Fans used in a tunnel ventilated shed

Odour emissions

Odour emissions from tunnel ventilated poultry housing

In Australia, factors such as local planning processes, urban encroachment into rural areas and intensification of the poultry industry have increased the potential for odour and dust nuisance. At present, accurate estimates of odour emissions from mechanically ventilated poultry housing systems do not exist for Australian conditions, leaving the poultry industry vulnerable to unsubstantiated criticism.

Odour emission measurements undertaken in Australia

Odour emission rate measurements undertaken in Australia in the past have largely been carried out in an ad-hoc fashion using a variety of sample collection and assessment techniques. Unfortunately, many of these measurements were not performed to a modern standard and therefore cannot be compared with modern odour emission rate data. Furthermore, many of the odour measurements undertaken at poultry farms were conducted on naturally ventilated sheds that are no longer representative of modern, best-practice poultry farming. In recent times, the Australian poultry industry has made a concerted effort to convert from naturally ventilated housing to automated, highly intensive, tunnel ventilated housing systems. This shift in production system has presumably corresponded with a shift in odour generation and emission dynamics.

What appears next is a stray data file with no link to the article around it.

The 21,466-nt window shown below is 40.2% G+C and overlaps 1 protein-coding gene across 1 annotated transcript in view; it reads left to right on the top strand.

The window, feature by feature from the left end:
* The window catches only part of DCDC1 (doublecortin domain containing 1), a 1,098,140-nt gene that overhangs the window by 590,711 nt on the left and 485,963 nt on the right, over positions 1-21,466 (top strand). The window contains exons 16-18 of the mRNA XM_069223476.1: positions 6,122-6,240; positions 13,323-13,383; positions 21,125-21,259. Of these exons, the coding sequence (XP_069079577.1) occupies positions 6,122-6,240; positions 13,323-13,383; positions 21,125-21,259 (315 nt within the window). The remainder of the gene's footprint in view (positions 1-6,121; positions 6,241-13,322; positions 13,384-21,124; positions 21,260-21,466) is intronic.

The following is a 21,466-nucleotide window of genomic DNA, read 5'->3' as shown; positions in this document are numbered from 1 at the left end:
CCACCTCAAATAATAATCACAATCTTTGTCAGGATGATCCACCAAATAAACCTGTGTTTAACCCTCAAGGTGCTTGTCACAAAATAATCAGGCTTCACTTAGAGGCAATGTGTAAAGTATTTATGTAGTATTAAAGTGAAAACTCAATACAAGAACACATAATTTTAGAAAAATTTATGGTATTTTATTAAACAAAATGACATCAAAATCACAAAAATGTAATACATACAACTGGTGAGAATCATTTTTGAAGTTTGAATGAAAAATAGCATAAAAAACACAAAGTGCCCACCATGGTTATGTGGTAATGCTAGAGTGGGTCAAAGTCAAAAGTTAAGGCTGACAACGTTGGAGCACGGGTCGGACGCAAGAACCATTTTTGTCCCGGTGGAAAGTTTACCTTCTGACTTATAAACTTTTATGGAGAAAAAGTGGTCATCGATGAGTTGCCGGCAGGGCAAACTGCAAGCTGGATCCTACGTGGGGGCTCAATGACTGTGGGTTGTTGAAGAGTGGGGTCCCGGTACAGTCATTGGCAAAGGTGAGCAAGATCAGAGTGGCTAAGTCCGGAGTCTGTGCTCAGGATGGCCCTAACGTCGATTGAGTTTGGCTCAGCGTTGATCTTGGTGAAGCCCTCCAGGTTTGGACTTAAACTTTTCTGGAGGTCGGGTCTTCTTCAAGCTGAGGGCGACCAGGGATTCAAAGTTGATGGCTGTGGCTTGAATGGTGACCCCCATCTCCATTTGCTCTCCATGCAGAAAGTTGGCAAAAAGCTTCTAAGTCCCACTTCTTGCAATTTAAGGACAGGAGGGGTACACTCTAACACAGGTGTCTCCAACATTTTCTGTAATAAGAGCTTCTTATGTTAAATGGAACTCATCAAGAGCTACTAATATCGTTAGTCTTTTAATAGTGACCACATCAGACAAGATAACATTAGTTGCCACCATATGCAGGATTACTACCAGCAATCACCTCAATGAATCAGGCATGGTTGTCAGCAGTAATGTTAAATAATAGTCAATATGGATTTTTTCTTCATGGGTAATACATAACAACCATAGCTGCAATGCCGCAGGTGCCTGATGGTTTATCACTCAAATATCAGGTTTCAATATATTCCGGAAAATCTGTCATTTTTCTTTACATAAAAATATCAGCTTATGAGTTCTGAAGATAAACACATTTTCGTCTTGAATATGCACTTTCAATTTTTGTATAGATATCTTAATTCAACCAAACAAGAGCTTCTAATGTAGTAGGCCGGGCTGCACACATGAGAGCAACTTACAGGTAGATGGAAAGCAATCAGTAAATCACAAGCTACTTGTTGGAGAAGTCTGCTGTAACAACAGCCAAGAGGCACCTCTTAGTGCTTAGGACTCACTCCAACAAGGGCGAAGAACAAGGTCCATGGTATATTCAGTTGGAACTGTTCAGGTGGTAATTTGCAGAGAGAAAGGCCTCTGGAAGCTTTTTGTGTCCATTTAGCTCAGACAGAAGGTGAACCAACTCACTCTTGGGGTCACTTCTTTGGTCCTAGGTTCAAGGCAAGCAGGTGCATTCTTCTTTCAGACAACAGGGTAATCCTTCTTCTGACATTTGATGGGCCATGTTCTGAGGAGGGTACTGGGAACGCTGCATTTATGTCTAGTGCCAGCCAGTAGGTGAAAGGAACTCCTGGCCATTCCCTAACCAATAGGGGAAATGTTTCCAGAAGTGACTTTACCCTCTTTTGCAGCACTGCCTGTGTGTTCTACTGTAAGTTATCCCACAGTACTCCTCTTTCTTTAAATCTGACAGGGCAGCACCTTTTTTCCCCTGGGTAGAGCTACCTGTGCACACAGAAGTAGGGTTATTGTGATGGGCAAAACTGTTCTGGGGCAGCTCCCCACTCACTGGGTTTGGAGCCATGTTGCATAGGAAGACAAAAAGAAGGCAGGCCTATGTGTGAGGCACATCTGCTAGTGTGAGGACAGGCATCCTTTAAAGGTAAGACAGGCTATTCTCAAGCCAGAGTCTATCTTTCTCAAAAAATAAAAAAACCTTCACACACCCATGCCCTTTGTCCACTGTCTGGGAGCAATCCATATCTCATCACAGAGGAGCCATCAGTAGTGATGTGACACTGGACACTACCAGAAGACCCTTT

Odour sampling in a tunnel ventilated broiler shed

Differences between Australia overseas

In addition to the lack of Australian odour emission rates measurements, odour emission rates measured overseas are not generally applicable to Australian poultry production due to different housing designs/management, feed formulations, climate, litter (or bedding) materials, and litter management. Also, odour emission rates may not be comparable between countries due to the use of different olfactometry standards. These issues highlight the need for odour emission rates to be measured for modern, best-practice poultry farming under Australian conditions using standardised odour and dust sampling methods and equipment. Accordingly, the Australian poultry industry have made a significant investment in research to obtain accurate estimates of odour, dust and volatile chemical emission rates from typical poultry housing systems.

Wet litter and odour generation

Litter moisture content has been implicated as an influential factor for odour generation in
meat chicken production. Some data suggests that slightly excessive moisture content can
result in exponential increases in odour generation. In practical terms, this might mean that
a very small area of excessively moist litter within a shed may contribute to a significant
proportion of the entire shed odour emissions. As a result, the regulation/control of litter moisture content
has been incorporated into national environmental best-practice guides for the meat chicken industry.

Sampling duct from a tunnel ventilated shed

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